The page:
Are the numbers of elements of two distinct prime orders not equal in finite groups?
The answer is "no": One can construct a counterexample of the form $G\times H$. Say $p$ and $q$ are distinct primes, and for some integer $m$ one can find two groups $G, H$ with with $q\nmidG$ and $m$ elements of order $p$ in $G$, and $p\nmidH$ and $m$ elements of order $q$ in $H$. Then $G\times H$ has $m$ elements of order $p$, and $m$ of order $q$. Now take $p=5$ and $q=3$. Then $G=C_{11}\rtimes C_5$ has $44$ elements of order $5$ (every element not in $C_{11}$), and $H=C_{21}\rtimes C_3$ has $44$ elements of order $3$ ($2$ in $C_{21}$ plus all $42$ outside it). So $G\times H$ has 44 elements of order $3$ and of order $5$. To check this in Magma:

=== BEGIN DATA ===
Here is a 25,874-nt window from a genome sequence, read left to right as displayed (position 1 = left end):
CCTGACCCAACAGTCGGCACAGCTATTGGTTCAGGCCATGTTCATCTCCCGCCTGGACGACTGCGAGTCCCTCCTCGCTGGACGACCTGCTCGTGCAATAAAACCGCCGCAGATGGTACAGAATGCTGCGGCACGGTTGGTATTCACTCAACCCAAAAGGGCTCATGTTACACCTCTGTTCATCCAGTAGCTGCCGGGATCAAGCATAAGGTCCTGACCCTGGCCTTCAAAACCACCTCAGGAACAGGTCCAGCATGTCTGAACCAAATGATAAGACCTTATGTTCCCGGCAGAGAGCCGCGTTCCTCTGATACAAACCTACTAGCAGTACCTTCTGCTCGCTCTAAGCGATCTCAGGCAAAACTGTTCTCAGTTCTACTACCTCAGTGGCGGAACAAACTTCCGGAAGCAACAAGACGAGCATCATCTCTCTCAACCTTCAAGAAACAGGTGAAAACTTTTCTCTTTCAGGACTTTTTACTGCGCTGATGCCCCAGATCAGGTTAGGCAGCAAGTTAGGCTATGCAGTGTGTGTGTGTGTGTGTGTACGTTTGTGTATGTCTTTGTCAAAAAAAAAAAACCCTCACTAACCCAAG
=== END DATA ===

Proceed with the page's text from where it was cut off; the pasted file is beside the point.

Consider $C_6$. It has 1 element of order 1, 1 element of order 2, 2 elements of order 3, and 2 elements of order 6. Notice here that the numbers of elements of order 2 and of order 3 differ.